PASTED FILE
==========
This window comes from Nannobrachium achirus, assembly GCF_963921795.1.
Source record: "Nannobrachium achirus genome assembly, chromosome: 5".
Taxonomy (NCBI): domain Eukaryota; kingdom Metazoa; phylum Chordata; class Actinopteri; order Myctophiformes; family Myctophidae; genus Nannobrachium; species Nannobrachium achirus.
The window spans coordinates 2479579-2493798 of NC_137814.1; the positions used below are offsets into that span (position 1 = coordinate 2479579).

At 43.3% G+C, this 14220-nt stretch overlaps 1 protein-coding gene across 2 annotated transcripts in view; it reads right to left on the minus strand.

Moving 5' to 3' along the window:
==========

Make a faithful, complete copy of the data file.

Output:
This window comes from Nannobrachium achirus, assembly GCF_963921795.1.
Source record: "Nannobrachium achirus genome assembly, chromosome: 5".
Taxonomy (NCBI): domain Eukaryota; kingdom Metazoa; phylum Chordata; class Actinopteri; order Myctophiformes; family Myctophidae; genus Nannobrachium; species Nannobrachium achirus.
The window spans coordinates 2479579-2493798 of NC_137814.1; the positions used below are offsets into that span (position 1 = coordinate 2479579).

At 43.3% G+C, this 14220-nt stretch overlaps 1 protein-coding gene across 2 annotated transcripts in view; it reads right to left on the minus strand.

Moving 5' to 3' along the window: